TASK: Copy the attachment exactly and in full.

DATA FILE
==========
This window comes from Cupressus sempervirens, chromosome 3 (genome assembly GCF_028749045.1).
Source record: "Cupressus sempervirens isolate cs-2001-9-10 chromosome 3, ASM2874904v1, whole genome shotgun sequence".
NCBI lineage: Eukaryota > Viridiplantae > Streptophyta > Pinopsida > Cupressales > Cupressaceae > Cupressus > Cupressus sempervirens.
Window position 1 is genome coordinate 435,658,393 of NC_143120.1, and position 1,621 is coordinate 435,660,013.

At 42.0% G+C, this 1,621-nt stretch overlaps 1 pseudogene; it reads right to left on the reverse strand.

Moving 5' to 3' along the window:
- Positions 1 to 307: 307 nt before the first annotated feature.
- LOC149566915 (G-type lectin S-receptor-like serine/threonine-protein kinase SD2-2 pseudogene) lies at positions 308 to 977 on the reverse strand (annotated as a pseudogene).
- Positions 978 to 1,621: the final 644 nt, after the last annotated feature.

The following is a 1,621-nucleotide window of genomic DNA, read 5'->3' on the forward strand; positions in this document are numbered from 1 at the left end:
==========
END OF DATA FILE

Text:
This window comes from Cupressus sempervirens, chromosome 3 (genome assembly GCF_028749045.1).
Source record: "Cupressus sempervirens isolate cs-2001-9-10 chromosome 3, ASM2874904v1, whole genome shotgun sequence".
NCBI lineage: Eukaryota > Viridiplantae > Streptophyta > Pinopsida > Cupressales > Cupressaceae > Cupressus > Cupressus sempervirens.
Window position 1 is genome coordinate 435,658,393 of NC_143120.1, and position 1,621 is coordinate 435,660,013.

At 42.0% G+C, this 1,621-nt stretch overlaps 1 pseudogene; it reads right to left on the reverse strand.

Moving 5' to 3' along the window:
- Positions 1 to 307: 307 nt before the first annotated feature.
- LOC149566915 (G-type lectin S-receptor-like serine/threonine-protein kinase SD2-2 pseudogene) lies at positions 308 to 977 on the reverse strand (annotated as a pseudogene).
- Positions 978 to 1,621: the final 644 nt, after the last annotated feature.

The following is a 1,621-nucleotide window of genomic DNA, read 5'->3' on the forward strand; positions in this document are numbered from 1 at the left end: